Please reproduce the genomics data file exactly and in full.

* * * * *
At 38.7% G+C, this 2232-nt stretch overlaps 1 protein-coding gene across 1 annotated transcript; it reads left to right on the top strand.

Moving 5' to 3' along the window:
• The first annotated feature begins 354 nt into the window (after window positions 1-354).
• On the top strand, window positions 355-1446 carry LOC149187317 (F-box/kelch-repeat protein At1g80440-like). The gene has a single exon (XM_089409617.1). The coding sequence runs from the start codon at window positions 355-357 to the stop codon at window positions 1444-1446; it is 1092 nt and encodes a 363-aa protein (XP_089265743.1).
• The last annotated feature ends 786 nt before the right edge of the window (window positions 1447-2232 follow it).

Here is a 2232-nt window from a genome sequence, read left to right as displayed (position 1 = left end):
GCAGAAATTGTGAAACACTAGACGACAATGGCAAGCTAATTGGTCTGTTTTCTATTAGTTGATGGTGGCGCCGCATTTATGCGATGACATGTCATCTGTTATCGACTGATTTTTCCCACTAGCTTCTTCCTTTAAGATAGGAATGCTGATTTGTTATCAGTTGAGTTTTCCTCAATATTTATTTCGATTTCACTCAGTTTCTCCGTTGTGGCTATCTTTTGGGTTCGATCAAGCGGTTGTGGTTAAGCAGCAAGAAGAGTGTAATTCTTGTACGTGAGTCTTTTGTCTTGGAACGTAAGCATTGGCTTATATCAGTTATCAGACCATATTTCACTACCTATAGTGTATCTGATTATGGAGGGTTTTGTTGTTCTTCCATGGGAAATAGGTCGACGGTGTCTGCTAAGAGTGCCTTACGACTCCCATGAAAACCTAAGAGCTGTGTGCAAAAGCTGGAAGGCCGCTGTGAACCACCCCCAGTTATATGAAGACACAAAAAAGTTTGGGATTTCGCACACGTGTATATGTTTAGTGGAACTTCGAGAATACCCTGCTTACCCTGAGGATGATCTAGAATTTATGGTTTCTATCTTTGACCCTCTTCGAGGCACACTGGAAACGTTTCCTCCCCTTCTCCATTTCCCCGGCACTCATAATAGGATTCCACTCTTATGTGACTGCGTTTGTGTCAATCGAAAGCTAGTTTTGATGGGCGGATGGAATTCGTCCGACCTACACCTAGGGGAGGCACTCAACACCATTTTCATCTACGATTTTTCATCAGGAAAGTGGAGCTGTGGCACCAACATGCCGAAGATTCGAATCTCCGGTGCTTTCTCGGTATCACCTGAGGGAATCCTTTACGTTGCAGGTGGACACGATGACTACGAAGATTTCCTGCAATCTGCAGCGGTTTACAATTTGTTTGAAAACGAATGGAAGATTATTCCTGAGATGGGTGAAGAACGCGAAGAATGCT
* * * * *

At 38.7% G+C, this 2232-nt stretch overlaps 1 protein-coding gene across 1 annotated transcript; it reads left to right on the top strand.

Moving 5' to 3' along the window:
• The first annotated feature begins 354 nt into the window (after window positions 1-354).
• On the top strand, window positions 355-1446 carry LOC149187317 (F-box/kelch-repeat protein At1g80440-like). The gene has a single exon (XM_089409617.1). The coding sequence runs from the start codon at window positions 355-357 to the stop codon at window positions 1444-1446; it is 1092 nt and encodes a 363-aa protein (XP_089265743.1).
• The last annotated feature ends 786 nt before the right edge of the window (window positions 1447-2232 follow it).

Here is a 2232-nt window from a genome sequence, read left to right as displayed (position 1 = left end):
GCAGAAATTGTGAAACACTAGACGACAATGGCAAGCTAATTGGTCTGTTTTCTATTAGTTGATGGTGGCGCCGCATTTATGCGATGACATGTCATCTGTTATCGACTGATTTTTCCCACTAGCTTCTTCCTTTAAGATAGGAATGCTGATTTGTTATCAGTTGAGTTTTCCTCAATATTTATTTCGATTTCACTCAGTTTCTCCGTTGTGGCTATCTTTTGGGTTCGATCAAGCGGTTGTGGTTAAGCAGCAAGAAGAGTGTAATTCTTGTACGTGAGTCTTTTGTCTTGGAACGTAAGCATTGGCTTATATCAGTTATCAGACCATATTTCACTACCTATAGTGTATCTGATTATGGAGGGTTTTGTTGTTCTTCCATGGGAAATAGGTCGACGGTGTCTGCTAAGAGTGCCTTACGACTCCCATGAAAACCTAAGAGCTGTGTGCAAAAGCTGGAAGGCCGCTGTGAACCACCCCCAGTTATATGAAGACACAAAAAAGTTTGGGATTTCGCACACGTGTATATGTTTAGTGGAACTTCGAGAATACCCTGCTTACCCTGAGGATGATCTAGAATTTATGGTTTCTATCTTTGACCCTCTTCGAGGCACACTGGAAACGTTTCCTCCCCTTCTCCATTTCCCCGGCACTCATAATAGGATTCCACTCTTATGTGACTGCGTTTGTGTCAATCGAAAGCTAGTTTTGATGGGCGGATGGAATTCGTCCGACCTACACCTAGGGGAGGCACTCAACACCATTTTCATCTACGATTTTTCATCAGGAAAGTGGAGCTGTGGCACCAACATGCCGAAGATTCGAATCTCCGGTGCTTTCTCGGTATCACCTGAGGGAATCCTTTACGTTGCAGGTGGACACGATGACTACGAAGATTTCCTGCAATCTGCAGCGGTTTACAATTTGTTTGAAAACGAATGGAAGATTATTCCTGAGATGGGTGAAGAACGCGAAGAATGCT